As Hollywood works with the unions and guilds to safely resume television and film production business, there is much discussion over the desire to lessen crew density on sets versus the desire of the guilds to protect the jobs of members heading into a post-pandemic future. There is one area that will become a boom market: medics, temperature takers, coronavirus test takers, and sanitizers to make sure sets are as safe as possible places to work.
Every producer we’ve spoken with who’s planning to resume or start new projects says they expect to pay for a least a dozen or more people who will play a key role in the area of safety. And all of those health workers come under the auspices of IATSE.
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“The training our members already have makes them uniquely qualified to handle what’s going on now,” said Davis, who is also IATSE’s 2nd international vice president. “They’re referred to as set medics, but they’re all, at a minimum, emergency medical technicians; most are paramedics, and a good number are nurses, as well.”
Each of the local’s medics is certified and re-certified periodically to demonstrate that they’re up to date on their skills and knowledge. “I’ll tell you what,” Davis said. “If you’re having a heart attack on set, you will want to be with one of our folks. They know exactly what to do and how to get you where you need to be. But this virus is so new that the entire medical establishment is still learning.”
Enhanced training will be needed for everyone involved with safety on the set – including medics. To that end, the union is rolling out an advanced training program for medics that’s designed specifically to prevent contact with the virus. “Right now we’re looking at stepped up training, subject to this virus,” he said. “We’re putting the finishing touches on a program for that. Our members are well-suited for an advanced role on the set. They have the training; they have the knowledge, and they have the background for that. So we’ve put together a program to enhance the knowledge and training that they’ve already undergone to expand and ensure another level of safety for the crew and the production as a whole. I would think the employers would want to take advantage of that knowledge and experience.”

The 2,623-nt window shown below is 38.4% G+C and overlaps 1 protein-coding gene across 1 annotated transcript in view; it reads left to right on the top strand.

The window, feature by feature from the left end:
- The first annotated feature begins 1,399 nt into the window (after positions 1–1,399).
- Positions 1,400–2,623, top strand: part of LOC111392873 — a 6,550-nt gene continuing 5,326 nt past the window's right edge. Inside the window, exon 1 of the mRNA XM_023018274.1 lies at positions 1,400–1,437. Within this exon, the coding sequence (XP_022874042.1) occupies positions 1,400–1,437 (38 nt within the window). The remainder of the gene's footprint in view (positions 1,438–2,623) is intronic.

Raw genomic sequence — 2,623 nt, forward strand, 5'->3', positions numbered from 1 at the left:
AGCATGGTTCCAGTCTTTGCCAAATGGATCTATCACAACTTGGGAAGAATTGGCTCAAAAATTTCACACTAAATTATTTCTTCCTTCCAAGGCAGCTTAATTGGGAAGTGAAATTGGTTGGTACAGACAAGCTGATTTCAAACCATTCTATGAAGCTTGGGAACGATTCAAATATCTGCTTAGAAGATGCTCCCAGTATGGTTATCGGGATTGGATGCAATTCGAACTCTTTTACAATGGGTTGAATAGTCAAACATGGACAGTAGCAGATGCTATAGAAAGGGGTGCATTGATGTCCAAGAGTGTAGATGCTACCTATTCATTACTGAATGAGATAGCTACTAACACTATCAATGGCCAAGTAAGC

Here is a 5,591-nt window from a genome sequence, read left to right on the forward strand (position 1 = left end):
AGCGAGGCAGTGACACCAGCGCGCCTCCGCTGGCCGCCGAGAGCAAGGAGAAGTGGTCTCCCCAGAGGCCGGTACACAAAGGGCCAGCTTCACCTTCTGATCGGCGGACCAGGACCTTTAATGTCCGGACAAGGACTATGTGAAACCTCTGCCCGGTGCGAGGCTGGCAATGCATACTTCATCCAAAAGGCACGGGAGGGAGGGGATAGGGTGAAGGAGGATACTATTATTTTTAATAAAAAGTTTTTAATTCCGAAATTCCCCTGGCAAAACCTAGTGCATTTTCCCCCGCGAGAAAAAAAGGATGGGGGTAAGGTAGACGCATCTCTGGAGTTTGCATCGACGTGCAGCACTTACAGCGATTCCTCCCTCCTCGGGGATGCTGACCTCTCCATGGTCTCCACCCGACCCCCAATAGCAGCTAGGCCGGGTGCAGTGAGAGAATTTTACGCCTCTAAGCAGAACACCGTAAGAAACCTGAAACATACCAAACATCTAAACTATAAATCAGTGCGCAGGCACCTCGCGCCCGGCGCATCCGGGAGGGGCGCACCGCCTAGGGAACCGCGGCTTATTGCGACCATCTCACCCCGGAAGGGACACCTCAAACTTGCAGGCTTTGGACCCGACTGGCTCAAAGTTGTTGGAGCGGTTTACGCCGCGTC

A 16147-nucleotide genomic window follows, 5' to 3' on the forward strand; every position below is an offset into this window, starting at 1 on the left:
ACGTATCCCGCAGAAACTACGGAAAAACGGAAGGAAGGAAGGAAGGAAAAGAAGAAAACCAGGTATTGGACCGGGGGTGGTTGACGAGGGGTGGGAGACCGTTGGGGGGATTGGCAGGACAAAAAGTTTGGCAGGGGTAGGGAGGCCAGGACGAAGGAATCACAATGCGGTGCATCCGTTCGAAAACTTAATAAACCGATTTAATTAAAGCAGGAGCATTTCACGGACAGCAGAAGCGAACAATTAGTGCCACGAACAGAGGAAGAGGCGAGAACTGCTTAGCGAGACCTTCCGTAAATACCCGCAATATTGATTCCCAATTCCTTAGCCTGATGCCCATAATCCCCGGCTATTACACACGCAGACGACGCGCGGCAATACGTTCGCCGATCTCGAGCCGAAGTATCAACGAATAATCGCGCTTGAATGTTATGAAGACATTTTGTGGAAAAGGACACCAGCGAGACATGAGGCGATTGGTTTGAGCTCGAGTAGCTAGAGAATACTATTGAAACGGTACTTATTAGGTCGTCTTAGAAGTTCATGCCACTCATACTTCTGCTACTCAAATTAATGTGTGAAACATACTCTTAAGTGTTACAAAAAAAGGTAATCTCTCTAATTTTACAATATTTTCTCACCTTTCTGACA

Davis, whose 3,700-member local includes grips and craft services, said he can’t imagine any show planning to film without a union set medic. “In my discussion with the members, everybody wants to get back to work, but they’re a little apprehensive, as are all workers — it doesn’t matter if you work on a film set, in a grocery store or a gas station. So by having the set medics there, monitoring the conditions, monitoring the crew, making sure that all the protocols are being followed by the production and the employees, I think that increases the level of safety in the workplace, and I also think it brings a certain comfort level to the worksite as well. When you walk onto a set, whether it’s under construction or in production, and you don’t see any medics there, there’s sort of a natural apprehension. But when you see that that production has taken care to a have set medics there, people are a little more at ease and you wind up with a much more productive workforce.”
Davis said that the expanded role of set medics has been a topic of ongoing discussions at the Industry-Wide Labor-Management Safety Committee, which is currently developing protocols for the safe return to work. “If we’re going to be looking out for the welfare of the crew over concerns about this virus, that doesn’t mean that the duties they were performing prior go away. I think that’s just sort of a natural.”
The Safety Committee has been issuing detailed safety bulletins for decades, outlining the role set medics play in dealing with everything from on-set injuries to frostbite, bug bites, hypothermia, sea sickness, poisonous plants and animals, underwater and electrical hazards, allergies, asthma and respiratory ailments. And as laid out in one particularly apt bulletin, the handling of “potentially infectious materials.”
Davis isn’t a member of the Industry-Wide Labor-Management Safety Committee, but his local’s chief safety officer, Kent Jorgensen, co-chairs it. “The people that are serving on the committee have been working night and day, and that’s on both the union and the company sides,” he said.
“You have a large number of people on these committees; everything’s getting vetted, and I’m actually very, very impressed with the way that this has been working. I’m not sitting in on those meetings, but the reports I’m getting back is that there’s been very collaborative. People are not bringing agendas to the table; they’re bringing ideas, and instead of bringing problems, they’re identifying problems and finding solutions, sort of what you would hope that it would be.”
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